Instagram, Snapchat and others have a business model based on addiction. This is not how we want to be raising our children.
I’ll admit I was a slow-follower when the iPhone launched ten years ago. I was suspicious of Apple’s intent — I was not fan of its closed, vertically integrated model — and the market’s infatuation with apps felt like a fad that would ultimately fade. When I finally did get an iPhone, I felt complicit in the what amounted to internet climate change: slowly but surely, our new addictions were bound to swamp all that we had worked so hard to build on the open web. As Tristan Harris and many others have pointed out, the economic incentives driving our mobile landscape (in short: advertising) are based fundamentally on the science of addiction, and addicted we certainly are.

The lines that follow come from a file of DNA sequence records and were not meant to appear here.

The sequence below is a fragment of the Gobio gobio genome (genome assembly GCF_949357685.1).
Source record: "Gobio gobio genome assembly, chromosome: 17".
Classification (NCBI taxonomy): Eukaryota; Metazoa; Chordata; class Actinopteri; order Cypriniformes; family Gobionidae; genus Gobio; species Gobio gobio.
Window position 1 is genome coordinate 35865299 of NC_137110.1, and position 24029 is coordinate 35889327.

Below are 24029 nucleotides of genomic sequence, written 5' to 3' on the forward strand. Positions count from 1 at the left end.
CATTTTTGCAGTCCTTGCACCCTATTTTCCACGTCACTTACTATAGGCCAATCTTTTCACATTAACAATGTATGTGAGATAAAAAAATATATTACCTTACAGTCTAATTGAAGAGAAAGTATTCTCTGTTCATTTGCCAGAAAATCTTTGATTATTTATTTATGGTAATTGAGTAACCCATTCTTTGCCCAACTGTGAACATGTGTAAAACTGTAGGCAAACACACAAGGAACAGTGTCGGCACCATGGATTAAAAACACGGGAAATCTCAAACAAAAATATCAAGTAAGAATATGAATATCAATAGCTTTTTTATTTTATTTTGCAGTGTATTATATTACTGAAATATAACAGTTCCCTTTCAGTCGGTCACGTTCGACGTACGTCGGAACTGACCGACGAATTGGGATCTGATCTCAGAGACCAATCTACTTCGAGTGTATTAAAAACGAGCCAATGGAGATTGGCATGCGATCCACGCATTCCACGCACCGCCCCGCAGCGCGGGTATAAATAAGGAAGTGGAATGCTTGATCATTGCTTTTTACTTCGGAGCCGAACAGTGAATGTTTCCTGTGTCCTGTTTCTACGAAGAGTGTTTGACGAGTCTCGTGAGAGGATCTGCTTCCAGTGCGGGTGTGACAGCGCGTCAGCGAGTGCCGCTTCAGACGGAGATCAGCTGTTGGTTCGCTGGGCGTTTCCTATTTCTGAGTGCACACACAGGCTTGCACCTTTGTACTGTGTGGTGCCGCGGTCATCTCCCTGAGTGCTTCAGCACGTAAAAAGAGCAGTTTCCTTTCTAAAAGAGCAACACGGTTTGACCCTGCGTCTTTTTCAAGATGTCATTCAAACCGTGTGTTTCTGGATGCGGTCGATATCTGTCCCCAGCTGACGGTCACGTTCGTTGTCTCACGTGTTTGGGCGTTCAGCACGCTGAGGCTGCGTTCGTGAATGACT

And as we’ve learned from tobacco and processed foods, an industry based on addiction preys on the young.
In what I hope will be a landmark piece in the Atlantic, social scientist Jean M. Twenge, who has studied generational differences for decades, concludes that the first generation of teenagers to grow up with a smartphone in their hands is demonstrating wildly different patterns from any group she’s previously researched. And those patterns are not good.Read More